Renowned French car manufacturer Bugatti recently unveiled its newest super sports car model, the Divo, much to the excitement of the automotive world. The car, which premiered at The Quail: A Motorsports Gathering event in Monterey, California, was released in an extremely limited series (only 40 vehicles were made). Even priced at €5 million a unit, the stunning sports car sold out almost immediately.
But what is it exactly that made car enthusiasts so eager to shell out €5 million? A number of things, really. The car, designed for agility and optimal handling performance on winding roads, integrates a number of exciting features, including a 3D printed grille, which take it a cut above many sports cars on the market.
Taking a peak under the hood, the Divo super car runs Bugatti’s famous eight-litre W16 engine with a power output of 1,500 PS, the same engine built into Bugatti’s luxury Chiron sports car. Other elements of the Divo, such as a refined aerodynamics programme, new chassis and suspension settings and a new design language, have improved upon the Chiron’s performance. For instance, the Divo boasts 90 kg more downforce than the Chiron and is 35 kg lighter. On the Nardò handling circuit in Italy, Bugatti says the Divo would beat the Chiron by eight seconds.
“To date, a modern Bugatti has represented a perfect balance between high performance, straight-line dynamics and luxurious comfort,” said Stephan Winkelmann, President of Bugatti Automobiles S.A.S. “Within our possibilities, we have shifted the balance in the case of the Divo further towards lateral acceleration, agility and cornering. The Divo is made for bends.”
The new sports car, named after 1920s French racing driver Albert Divo, is certainly a sight to behold. With its air intakes and wide front spoiler, the Divo boasts higher aerodynamic properties and higher downforce. The car’s rear end, for its part, integrates a height-adjustable, spoiler that functions as an air brake and can be set to different angles for various driving modes. Measuring 1.83 meters in width, the rear spoiler is actually 23% wider than the Chiron’s, resulting in better air brake performance and more downforce.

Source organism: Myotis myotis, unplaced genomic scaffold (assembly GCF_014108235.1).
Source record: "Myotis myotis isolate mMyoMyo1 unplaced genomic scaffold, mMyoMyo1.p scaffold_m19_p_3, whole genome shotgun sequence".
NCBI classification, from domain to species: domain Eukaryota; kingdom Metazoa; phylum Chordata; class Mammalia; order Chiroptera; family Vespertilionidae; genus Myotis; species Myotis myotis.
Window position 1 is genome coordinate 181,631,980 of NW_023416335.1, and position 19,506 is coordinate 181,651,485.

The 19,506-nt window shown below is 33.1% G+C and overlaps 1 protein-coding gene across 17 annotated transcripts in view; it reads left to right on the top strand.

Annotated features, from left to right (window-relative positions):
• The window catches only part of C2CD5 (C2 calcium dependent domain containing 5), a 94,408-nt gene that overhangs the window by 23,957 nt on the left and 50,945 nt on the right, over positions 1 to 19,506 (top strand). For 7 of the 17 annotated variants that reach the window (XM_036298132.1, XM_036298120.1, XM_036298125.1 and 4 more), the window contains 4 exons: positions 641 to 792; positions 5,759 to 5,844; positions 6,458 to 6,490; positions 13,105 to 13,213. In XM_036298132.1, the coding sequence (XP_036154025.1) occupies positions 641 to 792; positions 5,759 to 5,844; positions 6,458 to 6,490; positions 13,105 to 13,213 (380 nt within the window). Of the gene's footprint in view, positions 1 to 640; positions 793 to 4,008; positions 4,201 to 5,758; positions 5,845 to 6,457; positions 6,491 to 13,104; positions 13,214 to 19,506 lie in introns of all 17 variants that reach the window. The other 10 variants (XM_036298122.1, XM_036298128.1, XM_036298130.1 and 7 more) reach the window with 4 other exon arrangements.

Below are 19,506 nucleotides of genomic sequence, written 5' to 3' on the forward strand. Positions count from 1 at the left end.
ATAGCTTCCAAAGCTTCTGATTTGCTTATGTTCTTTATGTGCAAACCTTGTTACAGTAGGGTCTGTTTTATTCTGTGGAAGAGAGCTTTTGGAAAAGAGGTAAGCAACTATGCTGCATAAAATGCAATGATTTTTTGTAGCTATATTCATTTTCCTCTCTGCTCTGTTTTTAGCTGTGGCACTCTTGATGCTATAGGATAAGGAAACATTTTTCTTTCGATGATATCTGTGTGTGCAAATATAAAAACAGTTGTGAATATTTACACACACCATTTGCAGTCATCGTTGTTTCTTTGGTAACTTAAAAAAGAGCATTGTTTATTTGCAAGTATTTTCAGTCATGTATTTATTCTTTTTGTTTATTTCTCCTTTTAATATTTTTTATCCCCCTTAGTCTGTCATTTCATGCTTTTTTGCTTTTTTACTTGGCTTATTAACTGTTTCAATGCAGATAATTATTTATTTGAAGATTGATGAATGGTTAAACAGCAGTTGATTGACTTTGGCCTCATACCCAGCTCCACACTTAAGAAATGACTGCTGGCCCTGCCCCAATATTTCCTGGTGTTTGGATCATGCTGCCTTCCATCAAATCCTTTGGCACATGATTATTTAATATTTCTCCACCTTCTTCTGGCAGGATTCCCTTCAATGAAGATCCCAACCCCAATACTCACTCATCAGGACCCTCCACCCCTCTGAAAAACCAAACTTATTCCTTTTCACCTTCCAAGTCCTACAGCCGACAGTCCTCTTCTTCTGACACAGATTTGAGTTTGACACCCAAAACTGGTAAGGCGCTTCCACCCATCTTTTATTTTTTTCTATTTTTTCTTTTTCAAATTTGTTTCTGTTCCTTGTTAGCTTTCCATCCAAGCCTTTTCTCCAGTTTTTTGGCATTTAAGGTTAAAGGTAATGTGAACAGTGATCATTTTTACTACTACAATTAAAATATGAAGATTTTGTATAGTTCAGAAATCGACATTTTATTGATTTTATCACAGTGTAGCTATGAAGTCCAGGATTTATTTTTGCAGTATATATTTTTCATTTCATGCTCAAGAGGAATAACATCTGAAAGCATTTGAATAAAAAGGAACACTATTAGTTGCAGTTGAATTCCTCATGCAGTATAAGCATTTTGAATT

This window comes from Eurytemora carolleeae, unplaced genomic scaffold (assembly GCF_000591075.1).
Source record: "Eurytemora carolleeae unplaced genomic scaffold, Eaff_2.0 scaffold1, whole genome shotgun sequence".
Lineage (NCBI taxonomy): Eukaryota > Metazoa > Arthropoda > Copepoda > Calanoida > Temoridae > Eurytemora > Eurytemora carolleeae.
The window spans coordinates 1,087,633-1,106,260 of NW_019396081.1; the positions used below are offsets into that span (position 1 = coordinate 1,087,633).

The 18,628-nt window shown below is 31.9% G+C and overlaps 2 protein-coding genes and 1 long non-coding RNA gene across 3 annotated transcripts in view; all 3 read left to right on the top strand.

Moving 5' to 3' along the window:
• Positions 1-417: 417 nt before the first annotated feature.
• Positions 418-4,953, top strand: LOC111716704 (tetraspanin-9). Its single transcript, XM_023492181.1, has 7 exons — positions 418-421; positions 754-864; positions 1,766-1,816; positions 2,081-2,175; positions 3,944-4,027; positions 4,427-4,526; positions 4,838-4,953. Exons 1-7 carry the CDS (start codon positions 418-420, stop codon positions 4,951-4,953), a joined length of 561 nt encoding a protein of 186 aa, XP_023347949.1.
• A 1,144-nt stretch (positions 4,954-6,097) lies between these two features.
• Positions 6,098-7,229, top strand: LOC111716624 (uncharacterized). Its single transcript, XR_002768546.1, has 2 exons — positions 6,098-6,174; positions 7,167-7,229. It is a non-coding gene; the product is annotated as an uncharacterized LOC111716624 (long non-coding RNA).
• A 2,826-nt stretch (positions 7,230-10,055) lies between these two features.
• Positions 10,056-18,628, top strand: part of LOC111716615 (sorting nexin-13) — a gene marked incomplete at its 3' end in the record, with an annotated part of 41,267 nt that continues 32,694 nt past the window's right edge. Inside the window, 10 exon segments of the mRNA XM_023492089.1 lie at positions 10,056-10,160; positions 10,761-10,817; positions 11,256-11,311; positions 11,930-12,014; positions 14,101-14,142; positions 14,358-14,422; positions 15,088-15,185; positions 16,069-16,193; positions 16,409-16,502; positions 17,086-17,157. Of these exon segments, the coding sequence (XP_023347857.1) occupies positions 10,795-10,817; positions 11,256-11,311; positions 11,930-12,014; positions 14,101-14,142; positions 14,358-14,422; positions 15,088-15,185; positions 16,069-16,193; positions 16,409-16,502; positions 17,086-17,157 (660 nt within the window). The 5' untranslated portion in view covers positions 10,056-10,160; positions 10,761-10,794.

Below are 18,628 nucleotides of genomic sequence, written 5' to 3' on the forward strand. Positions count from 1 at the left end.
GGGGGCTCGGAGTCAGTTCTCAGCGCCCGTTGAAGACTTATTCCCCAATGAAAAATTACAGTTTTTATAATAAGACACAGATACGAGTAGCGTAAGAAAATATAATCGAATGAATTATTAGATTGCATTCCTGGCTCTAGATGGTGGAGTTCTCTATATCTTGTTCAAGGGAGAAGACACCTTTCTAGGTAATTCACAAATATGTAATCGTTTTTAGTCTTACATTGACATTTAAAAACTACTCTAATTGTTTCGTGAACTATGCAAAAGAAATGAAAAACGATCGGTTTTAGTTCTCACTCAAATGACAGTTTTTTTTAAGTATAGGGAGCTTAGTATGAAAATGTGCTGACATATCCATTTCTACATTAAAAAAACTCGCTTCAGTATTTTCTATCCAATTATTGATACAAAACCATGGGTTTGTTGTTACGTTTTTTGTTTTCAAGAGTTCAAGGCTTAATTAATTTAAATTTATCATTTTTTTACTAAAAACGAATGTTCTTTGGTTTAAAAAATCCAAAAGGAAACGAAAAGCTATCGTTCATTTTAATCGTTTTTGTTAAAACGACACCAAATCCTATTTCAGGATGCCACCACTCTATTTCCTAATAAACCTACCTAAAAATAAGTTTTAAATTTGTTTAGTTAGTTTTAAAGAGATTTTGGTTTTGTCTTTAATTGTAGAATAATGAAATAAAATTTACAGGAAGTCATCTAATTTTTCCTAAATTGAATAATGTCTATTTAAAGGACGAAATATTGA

Notably, the Divo features a new chassis developed specifically for cornering dynamics. The chassis boasts increased camber which, while enabling sharper turns and more agility, does limit the speed of the car to 380 km/h. The lateral acceleration of the Divo can reach 1.6 g, which is also conducive to better driving on winding roads.
As mentioned, the Divo is 35 kg lighter than the Chiron sports car, a feat which was achieved through various design modifications, such as lighter wheels and a lightweight carbon fiber intercooler cover. Other lightweighting measures that were taken included reducing the amount of insulation material, a lighter sound system, and eliminating certain stowage compartments.
Perhaps most excitingly for us is the fact that the Divo sports car features a 3D rear light built into a partially 3D printed rear grille. The grille itself, which was optimized for weight reduction, consists of a series of 3D printed fins, in various sizes, which light up. “At the outer edge, the fins become wider, creating a more intensive light,” writes Bugatti. “Towards the centre of the vehicle, they are narrower, resulting in gradual fading of the light. The result is a striking appearance which means that the Divo is also unmistakable from the rear.”
This is not the first time that the French automobile manufacturer has turned to 3D printing for its luxury sports cars. Earlier this year, Bugatti worked with Siemens to improve upon the Chiron’s aerodynamics control system with 3D printed bionic titanium components and carbon fiber tubes.
“The feedback from our customers was overwhelming,” added Winkelmann. “We showed the Divo to a small group of selected Chiron customers. All 40 cars were sold immediately—this was fantastic confirmation for the Bugatti team which had put so much dedication and passion into the project.”